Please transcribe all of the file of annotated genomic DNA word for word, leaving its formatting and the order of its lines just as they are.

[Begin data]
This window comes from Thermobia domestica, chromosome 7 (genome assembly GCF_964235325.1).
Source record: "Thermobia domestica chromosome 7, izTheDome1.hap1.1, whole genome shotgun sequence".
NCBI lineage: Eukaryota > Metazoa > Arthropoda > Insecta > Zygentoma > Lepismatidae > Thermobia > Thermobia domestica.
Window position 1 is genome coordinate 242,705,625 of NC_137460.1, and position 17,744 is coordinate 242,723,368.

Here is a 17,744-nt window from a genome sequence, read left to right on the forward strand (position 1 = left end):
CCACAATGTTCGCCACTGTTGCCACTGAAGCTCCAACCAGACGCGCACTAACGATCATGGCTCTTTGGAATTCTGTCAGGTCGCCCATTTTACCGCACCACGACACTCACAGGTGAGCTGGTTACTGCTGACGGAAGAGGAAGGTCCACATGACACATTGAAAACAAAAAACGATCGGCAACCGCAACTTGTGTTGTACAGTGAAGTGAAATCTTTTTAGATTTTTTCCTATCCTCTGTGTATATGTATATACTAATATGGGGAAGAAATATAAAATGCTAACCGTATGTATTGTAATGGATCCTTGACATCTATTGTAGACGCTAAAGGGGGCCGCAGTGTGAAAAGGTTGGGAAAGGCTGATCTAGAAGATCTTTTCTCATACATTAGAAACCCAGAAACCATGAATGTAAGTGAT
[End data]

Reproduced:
This window comes from Thermobia domestica, chromosome 7 (genome assembly GCF_964235325.1).
Source record: "Thermobia domestica chromosome 7, izTheDome1.hap1.1, whole genome shotgun sequence".
NCBI lineage: Eukaryota > Metazoa > Arthropoda > Insecta > Zygentoma > Lepismatidae > Thermobia > Thermobia domestica.
Window position 1 is genome coordinate 242,705,625 of NC_137460.1, and position 17,744 is coordinate 242,723,368.

Here is a 17,744-nt window from a genome sequence, read left to right on the forward strand (position 1 = left end):
CCACAATGTTCGCCACTGTTGCCACTGAAGCTCCAACCAGACGCGCACTAACGATCATGGCTCTTTGGAATTCTGTCAGGTCGCCCATTTTACCGCACCACGACACTCACAGGTGAGCTGGTTACTGCTGACGGAAGAGGAAGGTCCACATGACACATTGAAAACAAAAAACGATCGGCAACCGCAACTTGTGTTGTACAGTGAAGTGAAATCTTTTTAGATTTTTTCCTATCCTCTGTGTATATGTATATACTAATATGGGGAAGAAATATAAAATGCTAACCGTATGTATTGTAATGGATCCTTGACATCTATTGTAGACGCTAAAGGGGGCCGCAGTGTGAAAAGGTTGGGAAAGGCTGATCTAGAAGATCTTTTCTCATACATTAGAAACCCAGAAACCATGAATGTAAGTGAT